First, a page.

I loved listening to this book! The voices were spot-on and mesmerizing. Each of the characters was engaging and their narratives gave a glimpse into the culture of the Southern states during the 60's. I assume I'd like the book as well if I'd read it, but this is one that is terrific as an audio book. Thanks, Jodi! ( )
  tkcs | Feb 23, 2019 |
I genuinely love this book. There's layers and layers to this story that touch upon so many different aspects of life, but it also attempts to have a difficult discussion about racism. The characters themselves are so varied - there are all sorts of different backgrounds, classes, education levels, marital status... these ladies are all over the place. So if you're looking at this book purely as sociology and fiction intertwined, I feel it has a lot of content.

But that's not what I love about it. I love how much I HATE Hilly Holbrook. I love how much I am rooting for Aibileen to get through to little Mae Mobly and that her lessons are remembered. I love the way Skeeter finds the confidence to ignore family and peer pressure and to choose her values over a man who likes her, but could never support her ideals. I love the bits and pieces of bravery woven into this story that make it beautiful. And, so sue me, I freaking LOVE Minny's pie. Also her relationship with Celia Foote and how between Minny and Footes, there are no lines. It's the sort of relationship that sort of gives you hope for the rest of the book characters - these are not all bigots and racists. There are some people who see everyone as just that: people.

There are conversations around Stockett's choice to write two black characters when she is white, and arguments accusing her of making Skeeter a white savior character. I actually think that Stockett was pretty tasteful, but I'm not here to have an argument about racism in books - I do touch a little bit about my thoughts regarding the white savior aspect in my full review on my blog, but if you are looking for commentary about Minny and Aibileen's voices and other racial discussion - I highly recommend seeking out #OwnVoices reviewers who can offer more fair judgment on these aspects. I personally wasn't uncomfortable with these voices (and I've called out books for being racist before) but there are defintely some folks who are and I think their voices matter.

At the end of the day, I feel 100% confident in recommending this book to anyone who enjoys historical fiction, stories about strong women, and honestly just a good fiction novel. ( )
  Morteana | Feb 7, 2019 |
This book was a compelling story thus forcing five stars. At my advanced age I am beginning to see how distorted thinking when indoctrinated early is so difficult to overcome. The author's few pages at the end drew everything together. Her defense of Mississippi shocked and baffled me but added so much depth to the story. Racism is so pervasive fifty years later! So many prevailing "mores" plague our society. We never seem to translate our ignorance and evil in one realm to others. Our egos make us hold learned beliefs, leaving untold horrors with which our successors must toil. The golden rule is destined to be a goal, perhaps shamelessly unattainable. The writing was pure. There was humor, passion and loving scenes (believable) evoking tears. The voicing was grating in spots but I understand why Ms. Stockett chose it. I barely remember the movie (as good) yet this book will rattle in me for the duration. ( )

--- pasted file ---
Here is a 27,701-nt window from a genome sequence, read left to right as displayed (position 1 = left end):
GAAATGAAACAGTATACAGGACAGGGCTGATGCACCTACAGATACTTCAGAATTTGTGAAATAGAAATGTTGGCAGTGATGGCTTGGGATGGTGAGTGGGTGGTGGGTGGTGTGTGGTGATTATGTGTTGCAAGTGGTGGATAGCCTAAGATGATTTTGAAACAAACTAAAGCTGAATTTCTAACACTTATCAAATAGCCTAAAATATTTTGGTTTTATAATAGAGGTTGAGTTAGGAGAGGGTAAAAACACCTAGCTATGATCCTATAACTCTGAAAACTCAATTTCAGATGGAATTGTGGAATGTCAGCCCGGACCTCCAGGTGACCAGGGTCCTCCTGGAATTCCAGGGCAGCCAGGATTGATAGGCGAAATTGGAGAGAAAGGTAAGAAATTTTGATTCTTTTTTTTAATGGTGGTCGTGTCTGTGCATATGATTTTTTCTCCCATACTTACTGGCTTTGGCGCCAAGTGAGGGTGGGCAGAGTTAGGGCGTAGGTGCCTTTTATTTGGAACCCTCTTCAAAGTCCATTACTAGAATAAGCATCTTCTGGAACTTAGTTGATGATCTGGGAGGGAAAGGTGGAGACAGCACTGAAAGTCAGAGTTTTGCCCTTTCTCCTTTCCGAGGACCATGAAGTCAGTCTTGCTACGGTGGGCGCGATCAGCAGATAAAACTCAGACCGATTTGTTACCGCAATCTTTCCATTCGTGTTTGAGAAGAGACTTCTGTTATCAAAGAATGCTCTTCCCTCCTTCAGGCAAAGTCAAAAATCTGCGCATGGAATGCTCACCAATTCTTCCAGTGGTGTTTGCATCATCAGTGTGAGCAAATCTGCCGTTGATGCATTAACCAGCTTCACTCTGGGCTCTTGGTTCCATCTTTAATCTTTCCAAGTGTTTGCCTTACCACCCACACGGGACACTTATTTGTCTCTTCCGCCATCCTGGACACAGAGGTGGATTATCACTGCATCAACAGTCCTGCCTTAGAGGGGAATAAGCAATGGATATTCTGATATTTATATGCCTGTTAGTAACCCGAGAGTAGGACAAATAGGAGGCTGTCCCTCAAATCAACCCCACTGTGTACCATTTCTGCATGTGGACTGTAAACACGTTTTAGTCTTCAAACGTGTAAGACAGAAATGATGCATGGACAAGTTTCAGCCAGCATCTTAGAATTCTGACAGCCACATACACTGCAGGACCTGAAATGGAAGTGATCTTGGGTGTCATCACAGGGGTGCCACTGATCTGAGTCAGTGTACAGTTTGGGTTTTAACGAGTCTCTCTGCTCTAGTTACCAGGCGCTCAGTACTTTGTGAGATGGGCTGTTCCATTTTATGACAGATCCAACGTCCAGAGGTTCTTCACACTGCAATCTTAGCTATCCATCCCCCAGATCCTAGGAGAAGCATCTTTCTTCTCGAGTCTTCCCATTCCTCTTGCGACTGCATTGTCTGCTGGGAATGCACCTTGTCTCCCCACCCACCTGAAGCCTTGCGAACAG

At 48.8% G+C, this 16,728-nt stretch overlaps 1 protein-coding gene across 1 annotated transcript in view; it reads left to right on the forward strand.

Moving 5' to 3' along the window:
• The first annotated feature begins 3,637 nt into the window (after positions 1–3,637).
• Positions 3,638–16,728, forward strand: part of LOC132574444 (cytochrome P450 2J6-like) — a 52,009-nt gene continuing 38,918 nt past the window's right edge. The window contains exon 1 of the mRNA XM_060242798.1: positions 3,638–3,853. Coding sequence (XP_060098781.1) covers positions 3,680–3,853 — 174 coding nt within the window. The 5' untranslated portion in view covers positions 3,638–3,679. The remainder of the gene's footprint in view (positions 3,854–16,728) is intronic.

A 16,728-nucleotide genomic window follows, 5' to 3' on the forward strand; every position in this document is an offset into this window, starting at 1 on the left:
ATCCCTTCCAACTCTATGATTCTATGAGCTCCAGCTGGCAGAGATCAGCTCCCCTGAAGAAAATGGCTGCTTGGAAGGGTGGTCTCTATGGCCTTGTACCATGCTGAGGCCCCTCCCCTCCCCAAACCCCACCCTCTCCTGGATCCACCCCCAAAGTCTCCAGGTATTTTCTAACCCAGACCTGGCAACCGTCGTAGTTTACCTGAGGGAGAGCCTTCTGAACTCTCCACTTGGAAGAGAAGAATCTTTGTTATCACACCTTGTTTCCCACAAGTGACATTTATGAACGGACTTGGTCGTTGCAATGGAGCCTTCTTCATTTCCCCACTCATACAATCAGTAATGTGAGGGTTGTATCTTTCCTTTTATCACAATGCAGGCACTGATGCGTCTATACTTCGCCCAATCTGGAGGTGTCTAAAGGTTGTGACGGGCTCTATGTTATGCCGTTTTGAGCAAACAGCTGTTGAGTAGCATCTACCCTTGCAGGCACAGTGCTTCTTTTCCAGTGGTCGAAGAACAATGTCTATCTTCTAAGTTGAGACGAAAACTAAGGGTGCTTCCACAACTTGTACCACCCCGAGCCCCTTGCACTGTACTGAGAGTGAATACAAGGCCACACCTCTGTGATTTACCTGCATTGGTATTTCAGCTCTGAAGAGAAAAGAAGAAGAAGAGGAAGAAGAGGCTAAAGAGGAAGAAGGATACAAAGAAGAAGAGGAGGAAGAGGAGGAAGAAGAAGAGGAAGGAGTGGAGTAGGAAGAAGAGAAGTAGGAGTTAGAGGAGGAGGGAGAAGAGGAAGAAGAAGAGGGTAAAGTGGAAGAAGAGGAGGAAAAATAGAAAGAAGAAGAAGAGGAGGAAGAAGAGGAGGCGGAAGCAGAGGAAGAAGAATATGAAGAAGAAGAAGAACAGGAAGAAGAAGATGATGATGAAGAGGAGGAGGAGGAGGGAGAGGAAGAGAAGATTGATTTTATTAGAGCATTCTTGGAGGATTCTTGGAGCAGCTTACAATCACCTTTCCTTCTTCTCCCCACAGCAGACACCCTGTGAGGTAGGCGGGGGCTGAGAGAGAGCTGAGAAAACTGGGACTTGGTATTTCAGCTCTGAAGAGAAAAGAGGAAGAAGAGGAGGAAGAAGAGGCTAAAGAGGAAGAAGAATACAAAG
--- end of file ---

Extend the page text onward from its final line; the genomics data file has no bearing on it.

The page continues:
DonaldPowell | Feb 5, 2019 |
Absolutely loved this book! Poignant, heartfelt, amazing. ( )
  rmarcin | Jan 22, 2019 |
Showing 1-5 of 1318 (next | show all)
This is fun stuff, well-written and often applause-worthy. My only problem with The Help is that, in the end, it’s not really about the help.
 
I finished The Help in one sitting and enjoyed it very, very much. It’s wise, literate, and ultimately deeply moving, a careful, heartbreaking novel of race and family that digs a lot deeper than most novels on such subjects do.
 
As black-white race relations go, this could be one of the most important pieces of fiction since To Kill a Mockingbird... If you read only one book this summer, let this be it.
 
“Mississippi is like my mother,” [Stockett] writes in an afterword to “The Help.” And you will see, after your wrestling match with this problematic but ultimately winning novel, that when it comes to the love-hate familial bond between Ms. Stockett and her subject matter, she’s telling the truth.
 
Her pitch-perfect depiction of a country's gradual path toward integration will pull readers into a compelling story that doubles as a portrait of a country struggling with racial issues.
 

» Add other authors (13 possible)

Author nameRoleType of authorWork?Status
Kathryn Stockettprimary authorall editionscalculated
Campbell, CassandraNarratorsecondary authorsome editionsconfirmed
Carlsen, MonicaIntroductionsecondary authorsome editionsconfirmed
Colombo, AdrianaTranslatorsecondary authorsome editionsconfirmed